While most of our body parts continue their evolutionary quest for improvement, the portion of our inner ear responsible for balance may already have achieved perfection.
From whales to mice, nearly all 45,000 species of vertebrates have identically engineered semicircular canals, SCC's. Independent of species, the canals are all between 1 and 4 millimeters in size. A millimeter is about the thickness of a dime.
A new study found that changing the dimensions of the tiny structures diminished the organ's response.
"If I asked you to build the most sensitive semicircular canal possible, obeying certain physical and physiological constraints, then it turns out you would build it pretty much the same size that all vertebrates have," said Todd Squires, a physicist at Caltech.
A 2002 study found semicircular canals in whales and dolphins are smaller than in mammals of comparable size. This graphic compares a dolphin inner ear (left) with a bushbaby. The semicircular canals are shown in yellow.
Credit: Fred Spoor, University College London
The three tiny loops of the canal structure detect movement from the sloshing of fluid within them. That in turn stimulates hair cells inside the canals that provide the brain with the information necessary to maintain balance.
Because sensitivity seems to be the most important requirement of the structure, Squires believes Nature has evolved the canals to be the best at what they were designed to do.
"Eventually, you could imagine that evolution might actually reach an "optimal" design -which is what I propose to have happened with the SCC," Squires said. "The SCC cannot scale with the size of the organism without sacrificing sensitivity or functionality."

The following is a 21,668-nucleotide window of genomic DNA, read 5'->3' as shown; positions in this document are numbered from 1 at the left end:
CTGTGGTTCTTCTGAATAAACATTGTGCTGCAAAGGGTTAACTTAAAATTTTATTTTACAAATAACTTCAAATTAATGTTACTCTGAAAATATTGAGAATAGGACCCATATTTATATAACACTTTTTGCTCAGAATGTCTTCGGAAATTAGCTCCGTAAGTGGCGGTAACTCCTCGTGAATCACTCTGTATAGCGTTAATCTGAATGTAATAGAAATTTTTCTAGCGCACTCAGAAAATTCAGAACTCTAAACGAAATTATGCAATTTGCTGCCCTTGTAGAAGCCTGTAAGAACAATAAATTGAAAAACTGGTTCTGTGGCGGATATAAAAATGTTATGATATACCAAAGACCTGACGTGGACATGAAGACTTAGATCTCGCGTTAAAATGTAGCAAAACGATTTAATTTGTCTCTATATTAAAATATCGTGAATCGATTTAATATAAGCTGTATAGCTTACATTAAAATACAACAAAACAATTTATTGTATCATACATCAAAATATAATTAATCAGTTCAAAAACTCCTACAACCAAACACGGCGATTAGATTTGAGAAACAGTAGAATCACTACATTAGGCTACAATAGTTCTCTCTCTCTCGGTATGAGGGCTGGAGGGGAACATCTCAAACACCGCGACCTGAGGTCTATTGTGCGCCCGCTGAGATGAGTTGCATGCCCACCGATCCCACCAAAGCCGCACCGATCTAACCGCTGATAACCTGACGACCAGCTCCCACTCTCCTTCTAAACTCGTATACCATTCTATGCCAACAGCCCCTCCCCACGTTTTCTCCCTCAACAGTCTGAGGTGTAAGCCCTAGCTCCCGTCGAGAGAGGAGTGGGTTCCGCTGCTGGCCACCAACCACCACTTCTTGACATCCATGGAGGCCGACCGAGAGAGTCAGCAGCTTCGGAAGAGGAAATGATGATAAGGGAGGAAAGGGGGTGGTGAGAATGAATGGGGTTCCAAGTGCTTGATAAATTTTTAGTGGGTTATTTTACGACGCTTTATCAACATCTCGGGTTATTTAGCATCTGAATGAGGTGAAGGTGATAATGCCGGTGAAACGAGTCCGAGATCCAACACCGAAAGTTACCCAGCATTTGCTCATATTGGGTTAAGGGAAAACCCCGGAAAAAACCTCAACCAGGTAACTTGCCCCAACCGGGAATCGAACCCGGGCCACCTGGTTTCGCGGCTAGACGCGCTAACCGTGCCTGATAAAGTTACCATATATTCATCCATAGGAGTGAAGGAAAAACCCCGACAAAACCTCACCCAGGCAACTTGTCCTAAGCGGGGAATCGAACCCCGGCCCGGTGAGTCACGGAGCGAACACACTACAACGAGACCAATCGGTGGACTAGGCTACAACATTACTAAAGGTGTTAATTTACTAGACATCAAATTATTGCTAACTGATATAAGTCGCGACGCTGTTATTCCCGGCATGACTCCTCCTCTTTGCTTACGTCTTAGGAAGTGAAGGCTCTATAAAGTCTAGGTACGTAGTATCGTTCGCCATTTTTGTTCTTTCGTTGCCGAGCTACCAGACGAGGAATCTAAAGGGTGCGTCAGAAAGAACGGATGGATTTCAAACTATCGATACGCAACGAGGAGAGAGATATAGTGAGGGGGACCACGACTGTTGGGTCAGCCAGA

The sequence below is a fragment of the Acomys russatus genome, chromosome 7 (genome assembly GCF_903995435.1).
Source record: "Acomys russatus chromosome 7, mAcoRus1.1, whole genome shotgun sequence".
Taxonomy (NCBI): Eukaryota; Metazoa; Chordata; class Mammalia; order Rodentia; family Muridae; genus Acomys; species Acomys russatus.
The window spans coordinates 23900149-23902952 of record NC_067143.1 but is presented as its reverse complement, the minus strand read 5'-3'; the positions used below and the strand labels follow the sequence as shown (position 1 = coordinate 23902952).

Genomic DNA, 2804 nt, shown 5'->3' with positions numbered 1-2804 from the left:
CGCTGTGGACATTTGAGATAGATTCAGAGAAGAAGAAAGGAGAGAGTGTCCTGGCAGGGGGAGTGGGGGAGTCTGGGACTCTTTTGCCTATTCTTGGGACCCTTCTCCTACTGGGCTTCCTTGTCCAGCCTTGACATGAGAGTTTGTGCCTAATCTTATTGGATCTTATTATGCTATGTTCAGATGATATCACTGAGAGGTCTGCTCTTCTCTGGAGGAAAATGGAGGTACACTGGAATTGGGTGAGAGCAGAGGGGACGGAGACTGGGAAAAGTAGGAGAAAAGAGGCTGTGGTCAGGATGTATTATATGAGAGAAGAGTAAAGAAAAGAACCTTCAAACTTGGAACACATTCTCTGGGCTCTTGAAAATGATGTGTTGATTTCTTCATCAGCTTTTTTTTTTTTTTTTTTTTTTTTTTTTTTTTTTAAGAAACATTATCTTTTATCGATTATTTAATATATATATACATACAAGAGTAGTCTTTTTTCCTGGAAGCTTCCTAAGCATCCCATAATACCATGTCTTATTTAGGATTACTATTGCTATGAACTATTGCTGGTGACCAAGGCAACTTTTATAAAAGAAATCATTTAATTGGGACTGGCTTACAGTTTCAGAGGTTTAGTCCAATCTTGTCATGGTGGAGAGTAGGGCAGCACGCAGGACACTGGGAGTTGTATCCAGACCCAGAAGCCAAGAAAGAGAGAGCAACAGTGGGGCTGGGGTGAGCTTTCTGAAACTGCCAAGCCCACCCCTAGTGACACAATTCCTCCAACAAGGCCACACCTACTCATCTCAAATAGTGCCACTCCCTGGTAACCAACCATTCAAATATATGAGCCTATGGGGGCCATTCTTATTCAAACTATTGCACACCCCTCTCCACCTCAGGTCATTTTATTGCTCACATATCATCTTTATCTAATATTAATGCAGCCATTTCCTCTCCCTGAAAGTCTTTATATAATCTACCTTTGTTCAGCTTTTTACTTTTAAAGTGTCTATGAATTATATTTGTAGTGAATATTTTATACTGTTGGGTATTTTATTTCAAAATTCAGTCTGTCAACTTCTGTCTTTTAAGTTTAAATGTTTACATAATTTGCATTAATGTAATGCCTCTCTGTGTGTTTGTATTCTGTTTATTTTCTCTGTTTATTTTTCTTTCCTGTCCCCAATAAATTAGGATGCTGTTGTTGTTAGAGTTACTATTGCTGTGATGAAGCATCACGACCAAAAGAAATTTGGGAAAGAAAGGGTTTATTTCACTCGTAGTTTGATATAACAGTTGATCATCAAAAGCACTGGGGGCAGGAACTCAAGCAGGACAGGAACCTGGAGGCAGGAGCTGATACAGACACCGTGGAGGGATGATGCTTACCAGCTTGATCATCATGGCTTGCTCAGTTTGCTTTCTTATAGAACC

The research, detailed in the Nov. 5 issue of the journal Physical Review Letters, is one of the few studies to specifically think of evolution as an engineer, according to Squires, and then critique the process on its success.
As with all rules, however, there is an exception, and in this case it is sharks. When nearly all vertebrates follow the same template, sharks have a semicircular canal much bigger than the others.
"Sharks, for whatever reason, have an SCC ten times larger than the rest of us, and it seems they broke off the evolutionary tree very early," said Squires, who hopes to look at the reasons for this difference in future research. "This is tremendously speculative, but it is possible sharks use a different building material."
The exception aside, Squires believes the uniformity of the canals that sense rotation and thereby provides balance was able to develop early and to a superior level because its role is so specified and confined.
"This system has a very clear and limited purpose," Squires said. "Its whole purpose is just to sense rotation, and the more sensitive it is the better a sensor."
Nature has learned at what size that sensor is most responsive, according to Squires, and is sticking with what works, whatever the size of the animal that surrounds this optimal design.
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